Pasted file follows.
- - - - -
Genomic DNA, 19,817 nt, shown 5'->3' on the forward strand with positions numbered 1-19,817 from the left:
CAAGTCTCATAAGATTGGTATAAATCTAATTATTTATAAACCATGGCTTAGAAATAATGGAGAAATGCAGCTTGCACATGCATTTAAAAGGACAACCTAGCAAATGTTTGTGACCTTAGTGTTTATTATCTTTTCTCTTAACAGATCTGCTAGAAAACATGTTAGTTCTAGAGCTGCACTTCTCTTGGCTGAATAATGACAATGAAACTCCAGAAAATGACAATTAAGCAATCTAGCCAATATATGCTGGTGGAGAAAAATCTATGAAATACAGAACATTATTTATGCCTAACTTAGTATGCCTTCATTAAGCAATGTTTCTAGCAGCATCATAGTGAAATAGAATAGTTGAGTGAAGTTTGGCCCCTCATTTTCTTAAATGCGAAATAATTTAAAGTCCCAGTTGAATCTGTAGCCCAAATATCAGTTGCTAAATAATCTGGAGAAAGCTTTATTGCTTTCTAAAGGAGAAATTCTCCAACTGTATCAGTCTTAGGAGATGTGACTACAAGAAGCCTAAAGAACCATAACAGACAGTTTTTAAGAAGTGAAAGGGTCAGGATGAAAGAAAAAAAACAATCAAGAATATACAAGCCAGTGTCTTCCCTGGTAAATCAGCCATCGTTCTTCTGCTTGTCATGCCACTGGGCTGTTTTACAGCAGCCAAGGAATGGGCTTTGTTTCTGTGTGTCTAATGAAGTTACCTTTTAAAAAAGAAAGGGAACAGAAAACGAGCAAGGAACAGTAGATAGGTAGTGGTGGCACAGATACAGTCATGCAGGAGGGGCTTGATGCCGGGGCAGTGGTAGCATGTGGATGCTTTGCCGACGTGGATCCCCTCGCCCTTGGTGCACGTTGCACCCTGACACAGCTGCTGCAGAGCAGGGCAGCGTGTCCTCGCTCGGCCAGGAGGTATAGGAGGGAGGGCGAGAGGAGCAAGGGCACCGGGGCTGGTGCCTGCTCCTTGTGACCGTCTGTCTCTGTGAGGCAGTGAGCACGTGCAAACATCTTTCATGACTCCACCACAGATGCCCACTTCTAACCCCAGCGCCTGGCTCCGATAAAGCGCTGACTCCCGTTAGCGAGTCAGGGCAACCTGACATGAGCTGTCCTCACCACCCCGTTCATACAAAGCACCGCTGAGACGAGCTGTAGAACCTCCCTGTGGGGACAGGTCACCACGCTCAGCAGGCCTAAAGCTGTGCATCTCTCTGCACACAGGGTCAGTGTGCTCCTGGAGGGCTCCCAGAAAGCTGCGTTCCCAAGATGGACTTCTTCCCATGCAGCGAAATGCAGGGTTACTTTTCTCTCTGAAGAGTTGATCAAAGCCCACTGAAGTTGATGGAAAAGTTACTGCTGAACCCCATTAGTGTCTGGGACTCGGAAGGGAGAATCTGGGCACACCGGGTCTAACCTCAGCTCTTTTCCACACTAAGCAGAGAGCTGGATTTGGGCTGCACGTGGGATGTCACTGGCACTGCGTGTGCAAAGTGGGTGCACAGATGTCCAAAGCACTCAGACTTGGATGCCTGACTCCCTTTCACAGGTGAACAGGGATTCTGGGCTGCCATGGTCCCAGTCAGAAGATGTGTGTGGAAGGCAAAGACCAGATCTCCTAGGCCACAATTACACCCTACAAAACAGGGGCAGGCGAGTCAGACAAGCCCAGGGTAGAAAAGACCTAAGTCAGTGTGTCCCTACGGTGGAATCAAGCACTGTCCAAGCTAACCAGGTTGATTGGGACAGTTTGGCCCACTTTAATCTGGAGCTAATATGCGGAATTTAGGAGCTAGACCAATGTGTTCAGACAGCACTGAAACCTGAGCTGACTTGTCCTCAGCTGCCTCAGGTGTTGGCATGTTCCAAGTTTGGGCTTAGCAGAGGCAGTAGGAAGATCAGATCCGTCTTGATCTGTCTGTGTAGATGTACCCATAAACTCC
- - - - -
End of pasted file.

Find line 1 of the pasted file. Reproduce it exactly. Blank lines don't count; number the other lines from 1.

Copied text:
Genomic DNA, 19,817 nt, shown 5'->3' on the forward strand with positions numbered 1-19,817 from the left: